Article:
Airbus Perlan 2 Standing by for Record Flight Attempt

Project begun in the late 1990s will seek to fly a glider higher than ever before.

Airbus Perlan 2
The Perlan team plans to reach at least 90,000 feet in the Perlan 2 research glider.Airbus Group

Before aviator and businessman-explorer Steve Fossett died in 2007, the Perlan I stratospheric glider’s record flight above 50,000 convinced him and his partners, NASA test pilot Einar Enevoldson and meteorologist Elizabeth Austin, that higher altitudes were certainly possible. In the next month or so, the pressurized Perlan 2 plans to make the team’s dream of a flight to at least 90,000 feet a reality, so long as Mother Nature and the aircraft’s specialized onboard equipment all cooperate. Here are a few details.

The 1,100-pound Perlan 2 research glider, now sponsored by Airbus Group, plans to launch from about 9,000 feet above El Calafate Airport in southern Argentina with a traditional tow by a powered aircraft. It’s here that, typically in August and September, powerful stratospheric mountain waves form, offering the natural push the aircraft will need to reach 90,000 feet.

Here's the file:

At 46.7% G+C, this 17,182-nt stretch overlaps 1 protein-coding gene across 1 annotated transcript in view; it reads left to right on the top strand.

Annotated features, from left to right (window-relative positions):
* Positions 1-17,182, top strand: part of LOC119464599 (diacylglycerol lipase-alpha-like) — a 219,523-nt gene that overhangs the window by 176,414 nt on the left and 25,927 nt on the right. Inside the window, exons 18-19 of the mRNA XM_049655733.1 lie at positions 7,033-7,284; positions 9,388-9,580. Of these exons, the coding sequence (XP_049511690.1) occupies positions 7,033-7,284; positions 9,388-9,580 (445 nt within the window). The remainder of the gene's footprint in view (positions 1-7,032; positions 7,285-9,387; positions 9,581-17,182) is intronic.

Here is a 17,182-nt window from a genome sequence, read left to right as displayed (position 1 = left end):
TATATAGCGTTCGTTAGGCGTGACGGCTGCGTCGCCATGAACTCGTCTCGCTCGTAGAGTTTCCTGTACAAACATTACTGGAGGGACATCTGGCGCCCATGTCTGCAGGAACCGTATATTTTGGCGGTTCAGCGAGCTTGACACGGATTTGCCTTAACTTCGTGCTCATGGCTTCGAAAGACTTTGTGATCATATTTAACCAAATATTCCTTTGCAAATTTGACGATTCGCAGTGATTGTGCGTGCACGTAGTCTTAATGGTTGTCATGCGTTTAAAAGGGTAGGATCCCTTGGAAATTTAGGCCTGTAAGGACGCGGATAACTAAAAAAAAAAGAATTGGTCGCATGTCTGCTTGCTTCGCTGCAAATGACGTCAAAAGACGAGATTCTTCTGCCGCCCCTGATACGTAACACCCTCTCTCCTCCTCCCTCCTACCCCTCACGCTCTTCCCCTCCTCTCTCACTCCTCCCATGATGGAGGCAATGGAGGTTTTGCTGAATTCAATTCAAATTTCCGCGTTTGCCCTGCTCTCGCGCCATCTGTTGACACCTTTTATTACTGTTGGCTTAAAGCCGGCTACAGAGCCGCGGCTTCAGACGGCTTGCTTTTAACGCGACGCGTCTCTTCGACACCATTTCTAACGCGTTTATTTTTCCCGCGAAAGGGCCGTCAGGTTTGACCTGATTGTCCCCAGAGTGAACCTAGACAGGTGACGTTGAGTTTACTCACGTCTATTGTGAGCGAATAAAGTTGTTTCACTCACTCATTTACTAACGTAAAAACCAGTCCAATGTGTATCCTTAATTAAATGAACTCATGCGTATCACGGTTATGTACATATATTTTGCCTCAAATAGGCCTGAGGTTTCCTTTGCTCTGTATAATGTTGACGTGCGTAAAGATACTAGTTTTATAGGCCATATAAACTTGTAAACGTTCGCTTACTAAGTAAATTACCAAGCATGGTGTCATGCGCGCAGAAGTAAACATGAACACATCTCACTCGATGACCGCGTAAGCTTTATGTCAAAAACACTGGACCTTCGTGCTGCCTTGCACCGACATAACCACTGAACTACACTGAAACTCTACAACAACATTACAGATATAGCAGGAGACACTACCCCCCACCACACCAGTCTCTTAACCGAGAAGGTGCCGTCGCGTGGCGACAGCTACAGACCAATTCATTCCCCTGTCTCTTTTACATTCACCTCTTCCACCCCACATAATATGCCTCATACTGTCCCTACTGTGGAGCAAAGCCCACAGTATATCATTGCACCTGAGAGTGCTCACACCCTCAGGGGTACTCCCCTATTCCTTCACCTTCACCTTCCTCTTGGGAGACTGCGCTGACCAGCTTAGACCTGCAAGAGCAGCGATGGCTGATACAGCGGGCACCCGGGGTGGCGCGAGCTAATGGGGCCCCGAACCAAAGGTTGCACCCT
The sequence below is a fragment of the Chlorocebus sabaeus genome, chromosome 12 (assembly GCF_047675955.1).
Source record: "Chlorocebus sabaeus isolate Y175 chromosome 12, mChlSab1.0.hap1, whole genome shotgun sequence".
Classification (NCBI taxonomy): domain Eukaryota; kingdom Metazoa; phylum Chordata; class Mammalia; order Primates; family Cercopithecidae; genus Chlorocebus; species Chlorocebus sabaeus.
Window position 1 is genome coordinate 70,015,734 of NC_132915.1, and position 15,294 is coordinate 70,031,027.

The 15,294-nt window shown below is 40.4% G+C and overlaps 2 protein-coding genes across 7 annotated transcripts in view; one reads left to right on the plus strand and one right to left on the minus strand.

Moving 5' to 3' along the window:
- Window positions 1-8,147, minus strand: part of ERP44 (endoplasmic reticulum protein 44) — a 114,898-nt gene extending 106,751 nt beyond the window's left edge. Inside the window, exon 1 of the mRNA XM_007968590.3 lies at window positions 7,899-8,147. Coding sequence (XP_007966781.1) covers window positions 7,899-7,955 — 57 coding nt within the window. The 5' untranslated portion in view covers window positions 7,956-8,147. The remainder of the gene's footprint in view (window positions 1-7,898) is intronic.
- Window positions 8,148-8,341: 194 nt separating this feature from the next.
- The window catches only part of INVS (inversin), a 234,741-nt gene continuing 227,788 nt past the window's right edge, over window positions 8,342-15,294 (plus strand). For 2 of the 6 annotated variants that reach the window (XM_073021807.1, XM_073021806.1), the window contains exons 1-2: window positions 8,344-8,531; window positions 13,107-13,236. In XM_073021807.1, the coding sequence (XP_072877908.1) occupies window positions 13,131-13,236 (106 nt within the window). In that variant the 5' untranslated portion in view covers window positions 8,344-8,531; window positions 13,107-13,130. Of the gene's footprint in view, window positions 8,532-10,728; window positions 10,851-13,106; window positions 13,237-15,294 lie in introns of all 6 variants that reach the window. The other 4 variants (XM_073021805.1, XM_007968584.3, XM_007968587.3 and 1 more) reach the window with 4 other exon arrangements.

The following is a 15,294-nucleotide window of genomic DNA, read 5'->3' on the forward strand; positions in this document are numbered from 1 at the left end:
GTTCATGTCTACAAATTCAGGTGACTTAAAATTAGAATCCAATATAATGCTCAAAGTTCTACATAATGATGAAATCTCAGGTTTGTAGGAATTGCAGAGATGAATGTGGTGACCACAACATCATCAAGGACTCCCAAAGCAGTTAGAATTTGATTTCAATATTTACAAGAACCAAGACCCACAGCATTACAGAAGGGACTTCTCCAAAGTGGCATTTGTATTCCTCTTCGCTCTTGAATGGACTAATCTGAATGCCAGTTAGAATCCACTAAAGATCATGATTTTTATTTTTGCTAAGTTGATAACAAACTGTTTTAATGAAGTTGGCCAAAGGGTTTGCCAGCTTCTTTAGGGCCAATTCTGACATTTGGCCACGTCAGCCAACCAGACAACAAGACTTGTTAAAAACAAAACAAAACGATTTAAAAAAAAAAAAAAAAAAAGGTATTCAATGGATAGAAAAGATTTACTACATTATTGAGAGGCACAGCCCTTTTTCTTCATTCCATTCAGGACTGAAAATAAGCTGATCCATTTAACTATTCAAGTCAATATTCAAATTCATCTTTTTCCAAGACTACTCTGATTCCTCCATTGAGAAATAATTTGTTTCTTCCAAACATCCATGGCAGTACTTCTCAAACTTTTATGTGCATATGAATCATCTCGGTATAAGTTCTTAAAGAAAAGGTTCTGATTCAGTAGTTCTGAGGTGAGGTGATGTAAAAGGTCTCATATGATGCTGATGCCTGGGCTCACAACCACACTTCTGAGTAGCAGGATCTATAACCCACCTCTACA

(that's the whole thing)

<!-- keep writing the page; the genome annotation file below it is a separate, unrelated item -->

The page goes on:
These waves are created by strong winds running perpendicular to the Andes mountain range, where peaks themselves can reach 23,000 feet. Weather experts say the mountain waves can become powerful enough to push the Perlan 2 to altitudes as high as 130,000 feet, more than enough to capture an International Gliding Commission (IGC) record.

In order to capture the IGC record however, the Perlan 2 will need to prove it actually reached 90,000 feet, an achievement that will be confirmed by an onboard LXNav, LX-9000 high-altitude flight recorder. At the flight’s completion, the flight recorder’s memory will be downloaded for verification by ICG judges. Just in case something does go haywire on the flight, the Perlan 2’s crew will be carrying an iPad as their backup.